Wednesday, January 13, 2016

Stars Over Sunset Boulevard by Susan Meissner

Rating: ★ ★ ★ ☆ ☆
Obtained from: Netgalley
Read: December 15, 2015

In this new novel from the acclaimed author of Secrets of a Charmed Life, two women working in Hollywood during its Golden Age discover the joy and heartbreak of true friendship. Los Angeles, Present Day. When an iconic hat worn by Scarlett O'Hara in Gone With the Wind ends up in Christine McAllister's vintage clothing boutique by mistake, her efforts to return it to its owner take her on a journey more enchanting than any classic movie… Los Angeles, 1938. Violet Mayfield sets out to reinvent herself in Hollywood after her dream of becoming a wife and mother falls apart, and lands a job on the film-set of Gone With the Wind. There, she meets enigmatic Audrey Duvall, a once-rising film star who is now a fellow secretary. Audrey's zest for life and their adventures together among Hollywood's glitterati enthrall Violet… until each woman's deepest desires collide. What Audrey and Violet are willing to risk, for themselves and for each other, to ensure their own happy endings will shape their friendship, and their lives, far into the future.

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I was really excited when I landed a copy of Susan Meissner’s Stars Over Sunset Boulevard. I love old Hollywood and Gone With the Wind is one of my favorite films. The jacket description piqued my interest and I was absolutely giddy over the subject matter.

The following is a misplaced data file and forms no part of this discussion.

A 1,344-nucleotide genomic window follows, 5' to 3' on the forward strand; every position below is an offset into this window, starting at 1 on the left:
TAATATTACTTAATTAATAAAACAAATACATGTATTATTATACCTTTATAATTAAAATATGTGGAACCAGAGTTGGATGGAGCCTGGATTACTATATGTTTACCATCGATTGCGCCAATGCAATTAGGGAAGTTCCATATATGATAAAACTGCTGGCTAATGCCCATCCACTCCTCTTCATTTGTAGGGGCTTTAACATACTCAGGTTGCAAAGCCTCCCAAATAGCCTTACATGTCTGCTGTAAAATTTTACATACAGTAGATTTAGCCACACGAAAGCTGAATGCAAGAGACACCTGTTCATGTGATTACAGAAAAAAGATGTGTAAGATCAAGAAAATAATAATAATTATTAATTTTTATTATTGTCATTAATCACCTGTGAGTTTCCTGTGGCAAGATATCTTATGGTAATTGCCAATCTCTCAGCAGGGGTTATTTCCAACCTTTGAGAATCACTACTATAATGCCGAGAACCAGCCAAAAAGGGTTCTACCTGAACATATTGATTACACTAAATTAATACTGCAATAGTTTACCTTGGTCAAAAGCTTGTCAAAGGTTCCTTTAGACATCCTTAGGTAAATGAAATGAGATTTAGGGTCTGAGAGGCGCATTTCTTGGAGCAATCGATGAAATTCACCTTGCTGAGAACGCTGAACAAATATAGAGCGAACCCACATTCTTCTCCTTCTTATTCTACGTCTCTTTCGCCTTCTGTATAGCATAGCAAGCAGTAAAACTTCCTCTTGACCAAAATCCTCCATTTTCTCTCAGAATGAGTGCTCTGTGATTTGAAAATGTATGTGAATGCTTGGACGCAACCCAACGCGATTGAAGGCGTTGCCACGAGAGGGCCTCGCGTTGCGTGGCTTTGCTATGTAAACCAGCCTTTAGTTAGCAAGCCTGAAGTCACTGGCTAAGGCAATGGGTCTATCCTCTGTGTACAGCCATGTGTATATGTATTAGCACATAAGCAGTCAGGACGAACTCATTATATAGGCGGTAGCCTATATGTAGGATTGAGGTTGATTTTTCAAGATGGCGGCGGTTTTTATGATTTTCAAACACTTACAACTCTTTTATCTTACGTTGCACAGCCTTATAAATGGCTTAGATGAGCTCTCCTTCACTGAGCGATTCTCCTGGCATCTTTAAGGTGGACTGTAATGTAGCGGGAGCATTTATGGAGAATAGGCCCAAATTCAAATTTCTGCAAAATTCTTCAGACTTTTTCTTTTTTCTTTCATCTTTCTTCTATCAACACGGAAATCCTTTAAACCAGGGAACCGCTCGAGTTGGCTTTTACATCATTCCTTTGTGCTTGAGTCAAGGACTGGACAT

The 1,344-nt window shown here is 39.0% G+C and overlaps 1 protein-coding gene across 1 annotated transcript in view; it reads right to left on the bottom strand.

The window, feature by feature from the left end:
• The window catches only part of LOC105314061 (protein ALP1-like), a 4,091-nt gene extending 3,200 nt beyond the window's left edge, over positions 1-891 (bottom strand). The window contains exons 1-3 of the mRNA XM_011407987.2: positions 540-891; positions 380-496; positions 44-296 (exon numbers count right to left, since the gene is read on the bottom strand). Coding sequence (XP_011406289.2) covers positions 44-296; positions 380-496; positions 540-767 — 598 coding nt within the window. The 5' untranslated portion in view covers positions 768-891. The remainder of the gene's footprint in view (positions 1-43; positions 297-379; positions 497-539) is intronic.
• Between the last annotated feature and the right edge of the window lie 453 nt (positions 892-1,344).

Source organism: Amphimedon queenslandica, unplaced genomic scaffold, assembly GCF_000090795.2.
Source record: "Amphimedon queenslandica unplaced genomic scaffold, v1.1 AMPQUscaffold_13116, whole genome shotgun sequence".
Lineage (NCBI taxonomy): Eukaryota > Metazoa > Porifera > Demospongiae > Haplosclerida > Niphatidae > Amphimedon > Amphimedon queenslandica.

Unfortunately for me, this is one of those scenarios in which reality failed to meet expectation. I's hoped Stars Over Sunset Boulevard would bridge the gap between A Touch of Stardust and The Woman in the Movie Star Dress, but the novel did neither. I might have fared better if I'd been able to relate to the character, but I unsuccessful there too. 

While the novel takes place during the filming of Gone With the Wind, Stars Over Sunset Boulevard is primarily about two women. It is a chronicle of the friendship they share, the decisions they make, the lies they tell, and repercussions their actions reap over the natural course of time. There are some fun anecdotes about the famous film, but Meissner’s work is more Women’s Fiction than Hollywood Historical. I’ve nothing against that, but the historic subject matter is what drew me to this title and I was disappointed that it played second fiddle to the personal drama of her leads. 

I also had great difficulty with Meissner’s writing style, format and structure. The narrative features a variety of locations and I felt the transitions between them awkward. I had similar feelings about the timeline and felt the narrative distinctly one-sided. The modern elements lacked intrigue and would have been content without the experiences of the younger generation.

A Touch of Stardust had many flaws, but at the end of the day I think Alcott’s interpretation of the filming of Gone With the Wind stronger than Meissner’s. Asthana’s storyline is modern, but his use of iconic clothing in The Woman in the Movie Star Dress is decidedly more creative than Meissner's effort in Stars Over Sunset Boulevard. The latter title definitely had moments and I found it entertaining enough to finish, but I think it pales in comparison to novels with similar subject matter and would have difficulty recommending as more than a beach read. 

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Violet looked up at her friend. Sometimes, as at that moment, Violet could see Audrey in her mind’s eye, sitting on the little cement bench at the studio commissary the first day she met her and the two of them were both young and full of dreams. They’d both managed to seize what they had so desperately wanted. And yet here they were, all these many years later, and it seemed as if what she had so determinedly clutched to her chest was struggling to free itself from her grasp. 
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